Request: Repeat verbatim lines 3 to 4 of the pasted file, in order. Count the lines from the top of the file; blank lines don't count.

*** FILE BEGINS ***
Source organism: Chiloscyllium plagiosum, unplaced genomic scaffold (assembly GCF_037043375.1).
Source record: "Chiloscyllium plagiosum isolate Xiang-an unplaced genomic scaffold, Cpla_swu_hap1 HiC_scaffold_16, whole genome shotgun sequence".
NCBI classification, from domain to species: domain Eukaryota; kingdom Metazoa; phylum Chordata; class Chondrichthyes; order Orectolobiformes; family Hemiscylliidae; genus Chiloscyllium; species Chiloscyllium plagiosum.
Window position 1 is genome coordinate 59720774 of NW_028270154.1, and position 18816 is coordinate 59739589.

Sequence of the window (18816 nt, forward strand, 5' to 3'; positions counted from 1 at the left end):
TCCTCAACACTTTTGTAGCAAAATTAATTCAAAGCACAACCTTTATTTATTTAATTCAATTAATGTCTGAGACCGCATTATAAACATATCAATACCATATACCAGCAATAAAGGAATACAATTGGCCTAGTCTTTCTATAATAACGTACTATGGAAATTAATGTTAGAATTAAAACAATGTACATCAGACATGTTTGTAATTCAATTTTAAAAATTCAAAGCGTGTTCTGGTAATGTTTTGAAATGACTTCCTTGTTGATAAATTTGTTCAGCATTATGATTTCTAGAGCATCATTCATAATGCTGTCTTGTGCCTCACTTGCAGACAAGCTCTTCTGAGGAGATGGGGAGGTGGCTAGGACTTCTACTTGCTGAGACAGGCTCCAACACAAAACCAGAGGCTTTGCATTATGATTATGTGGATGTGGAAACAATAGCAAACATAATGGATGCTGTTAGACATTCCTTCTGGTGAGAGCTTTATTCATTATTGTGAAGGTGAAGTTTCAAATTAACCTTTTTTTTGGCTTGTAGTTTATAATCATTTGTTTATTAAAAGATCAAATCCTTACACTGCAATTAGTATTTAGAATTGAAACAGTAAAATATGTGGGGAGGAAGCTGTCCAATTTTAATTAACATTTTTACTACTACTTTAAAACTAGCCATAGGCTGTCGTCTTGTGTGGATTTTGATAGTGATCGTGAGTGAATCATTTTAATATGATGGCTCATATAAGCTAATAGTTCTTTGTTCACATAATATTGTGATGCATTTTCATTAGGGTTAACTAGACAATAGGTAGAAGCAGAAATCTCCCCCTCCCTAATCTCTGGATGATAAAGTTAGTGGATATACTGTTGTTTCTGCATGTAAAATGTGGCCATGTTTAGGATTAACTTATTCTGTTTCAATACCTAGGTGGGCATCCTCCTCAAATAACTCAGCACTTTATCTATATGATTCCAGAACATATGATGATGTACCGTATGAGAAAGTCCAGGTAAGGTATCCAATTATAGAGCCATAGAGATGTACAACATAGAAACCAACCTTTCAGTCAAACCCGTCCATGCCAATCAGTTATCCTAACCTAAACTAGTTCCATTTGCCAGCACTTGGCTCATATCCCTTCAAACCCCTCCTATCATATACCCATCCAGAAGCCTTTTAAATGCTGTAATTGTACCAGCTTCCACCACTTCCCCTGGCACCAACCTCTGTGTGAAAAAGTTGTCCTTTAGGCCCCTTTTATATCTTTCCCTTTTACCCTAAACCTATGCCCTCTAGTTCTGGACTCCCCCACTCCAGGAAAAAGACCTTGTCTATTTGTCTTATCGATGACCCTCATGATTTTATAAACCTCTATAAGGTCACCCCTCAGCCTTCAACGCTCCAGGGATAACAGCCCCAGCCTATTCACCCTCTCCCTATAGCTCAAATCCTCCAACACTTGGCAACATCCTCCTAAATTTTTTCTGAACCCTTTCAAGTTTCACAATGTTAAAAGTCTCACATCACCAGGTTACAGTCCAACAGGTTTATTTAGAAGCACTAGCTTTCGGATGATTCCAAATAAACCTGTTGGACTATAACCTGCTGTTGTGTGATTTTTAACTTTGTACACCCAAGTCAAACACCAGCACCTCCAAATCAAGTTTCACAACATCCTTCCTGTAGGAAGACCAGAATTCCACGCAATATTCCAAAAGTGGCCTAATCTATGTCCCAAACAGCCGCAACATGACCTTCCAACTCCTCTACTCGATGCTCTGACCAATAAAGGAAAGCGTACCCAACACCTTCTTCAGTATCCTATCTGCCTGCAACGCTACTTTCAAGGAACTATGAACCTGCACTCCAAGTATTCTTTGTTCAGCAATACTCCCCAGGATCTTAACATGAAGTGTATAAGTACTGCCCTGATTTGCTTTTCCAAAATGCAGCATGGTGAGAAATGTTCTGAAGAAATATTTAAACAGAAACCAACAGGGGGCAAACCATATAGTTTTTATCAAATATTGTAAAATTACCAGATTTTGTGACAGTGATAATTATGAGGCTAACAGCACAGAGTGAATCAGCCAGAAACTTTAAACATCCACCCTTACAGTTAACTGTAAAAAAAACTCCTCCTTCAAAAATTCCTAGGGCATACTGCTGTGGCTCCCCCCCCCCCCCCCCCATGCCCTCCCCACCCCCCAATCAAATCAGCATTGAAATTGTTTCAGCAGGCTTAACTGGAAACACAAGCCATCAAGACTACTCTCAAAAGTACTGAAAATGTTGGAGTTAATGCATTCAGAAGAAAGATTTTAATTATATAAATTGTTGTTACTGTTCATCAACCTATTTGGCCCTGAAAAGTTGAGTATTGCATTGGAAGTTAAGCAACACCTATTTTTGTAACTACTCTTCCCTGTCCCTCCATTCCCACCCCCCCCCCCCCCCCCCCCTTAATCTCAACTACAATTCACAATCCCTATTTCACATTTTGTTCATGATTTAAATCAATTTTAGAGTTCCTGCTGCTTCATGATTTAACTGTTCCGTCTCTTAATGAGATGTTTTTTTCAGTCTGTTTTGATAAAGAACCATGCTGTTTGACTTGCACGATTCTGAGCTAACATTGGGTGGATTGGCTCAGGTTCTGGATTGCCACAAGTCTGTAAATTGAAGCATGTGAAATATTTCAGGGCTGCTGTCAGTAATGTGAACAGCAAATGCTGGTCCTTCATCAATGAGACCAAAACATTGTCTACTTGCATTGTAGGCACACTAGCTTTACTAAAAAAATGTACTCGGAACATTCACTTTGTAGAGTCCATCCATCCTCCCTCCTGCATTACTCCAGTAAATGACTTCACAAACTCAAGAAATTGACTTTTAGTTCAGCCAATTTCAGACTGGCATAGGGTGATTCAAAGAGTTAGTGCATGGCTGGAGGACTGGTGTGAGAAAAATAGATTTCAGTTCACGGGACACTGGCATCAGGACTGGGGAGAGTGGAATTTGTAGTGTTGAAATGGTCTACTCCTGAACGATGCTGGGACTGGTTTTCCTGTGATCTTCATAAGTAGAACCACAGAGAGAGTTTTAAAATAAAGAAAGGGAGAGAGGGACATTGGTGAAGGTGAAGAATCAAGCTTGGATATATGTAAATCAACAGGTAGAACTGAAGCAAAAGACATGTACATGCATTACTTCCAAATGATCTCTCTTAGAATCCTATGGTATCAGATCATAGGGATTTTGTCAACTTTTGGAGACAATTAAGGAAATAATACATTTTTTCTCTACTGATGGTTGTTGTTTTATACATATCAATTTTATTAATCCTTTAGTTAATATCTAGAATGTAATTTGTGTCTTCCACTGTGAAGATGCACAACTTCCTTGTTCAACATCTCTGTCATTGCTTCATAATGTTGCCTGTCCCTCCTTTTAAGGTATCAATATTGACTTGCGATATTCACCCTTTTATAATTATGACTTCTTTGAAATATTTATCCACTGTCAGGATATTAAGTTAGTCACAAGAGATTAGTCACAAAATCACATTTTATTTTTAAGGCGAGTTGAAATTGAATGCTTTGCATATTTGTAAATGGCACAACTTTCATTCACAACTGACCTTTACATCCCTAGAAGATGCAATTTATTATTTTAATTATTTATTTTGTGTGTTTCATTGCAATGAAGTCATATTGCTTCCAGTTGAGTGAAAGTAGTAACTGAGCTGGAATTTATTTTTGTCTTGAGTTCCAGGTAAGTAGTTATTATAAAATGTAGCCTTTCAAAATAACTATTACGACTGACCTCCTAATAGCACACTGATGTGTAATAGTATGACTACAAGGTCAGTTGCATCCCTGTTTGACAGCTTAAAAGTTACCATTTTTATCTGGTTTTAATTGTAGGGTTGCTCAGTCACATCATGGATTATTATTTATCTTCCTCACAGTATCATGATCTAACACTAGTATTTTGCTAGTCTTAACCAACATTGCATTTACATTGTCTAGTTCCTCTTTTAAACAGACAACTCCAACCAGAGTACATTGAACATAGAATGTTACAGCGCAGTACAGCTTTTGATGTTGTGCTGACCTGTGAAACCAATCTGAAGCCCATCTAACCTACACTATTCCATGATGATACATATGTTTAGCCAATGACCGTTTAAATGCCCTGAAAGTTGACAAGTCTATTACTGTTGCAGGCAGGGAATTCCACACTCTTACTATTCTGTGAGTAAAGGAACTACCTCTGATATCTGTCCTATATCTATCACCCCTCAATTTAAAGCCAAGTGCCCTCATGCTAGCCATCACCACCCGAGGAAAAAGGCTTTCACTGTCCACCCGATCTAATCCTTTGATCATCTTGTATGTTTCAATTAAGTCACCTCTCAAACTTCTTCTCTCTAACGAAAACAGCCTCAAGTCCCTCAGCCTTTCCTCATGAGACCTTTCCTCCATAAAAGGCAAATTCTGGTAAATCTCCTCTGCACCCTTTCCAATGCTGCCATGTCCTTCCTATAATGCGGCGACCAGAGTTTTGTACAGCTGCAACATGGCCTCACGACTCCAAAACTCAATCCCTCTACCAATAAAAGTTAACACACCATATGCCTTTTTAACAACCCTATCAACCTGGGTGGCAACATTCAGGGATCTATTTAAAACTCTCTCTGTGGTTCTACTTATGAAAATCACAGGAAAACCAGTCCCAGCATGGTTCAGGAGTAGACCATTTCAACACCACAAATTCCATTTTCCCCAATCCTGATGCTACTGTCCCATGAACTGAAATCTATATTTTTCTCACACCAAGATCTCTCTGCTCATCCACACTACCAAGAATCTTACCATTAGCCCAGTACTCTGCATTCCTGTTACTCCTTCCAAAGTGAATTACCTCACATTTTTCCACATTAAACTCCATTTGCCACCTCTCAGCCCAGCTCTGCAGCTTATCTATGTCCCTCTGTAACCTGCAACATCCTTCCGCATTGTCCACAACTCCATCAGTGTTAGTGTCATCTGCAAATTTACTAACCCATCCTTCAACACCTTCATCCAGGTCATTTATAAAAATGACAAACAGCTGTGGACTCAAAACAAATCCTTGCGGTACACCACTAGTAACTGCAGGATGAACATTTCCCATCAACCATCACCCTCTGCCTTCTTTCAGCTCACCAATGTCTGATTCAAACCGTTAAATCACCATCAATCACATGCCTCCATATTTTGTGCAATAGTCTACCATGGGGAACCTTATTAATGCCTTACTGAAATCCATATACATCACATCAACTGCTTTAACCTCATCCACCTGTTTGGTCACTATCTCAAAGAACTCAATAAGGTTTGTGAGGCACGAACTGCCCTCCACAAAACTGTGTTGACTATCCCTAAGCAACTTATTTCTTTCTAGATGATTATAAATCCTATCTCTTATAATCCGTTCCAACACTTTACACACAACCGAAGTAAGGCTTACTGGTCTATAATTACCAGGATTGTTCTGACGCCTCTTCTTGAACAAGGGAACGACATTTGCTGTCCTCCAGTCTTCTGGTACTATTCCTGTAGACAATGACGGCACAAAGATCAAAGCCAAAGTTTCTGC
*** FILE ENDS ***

NCBI classification, from domain to species: domain Eukaryota; kingdom Metazoa; phylum Chordata; class Chondrichthyes; order Orectolobiformes; family Hemiscylliidae; genus Chiloscyllium; species Chiloscyllium plagiosum.
Window position 1 is genome coordinate 59720774 of NW_028270154.1, and position 18816 is coordinate 59739589.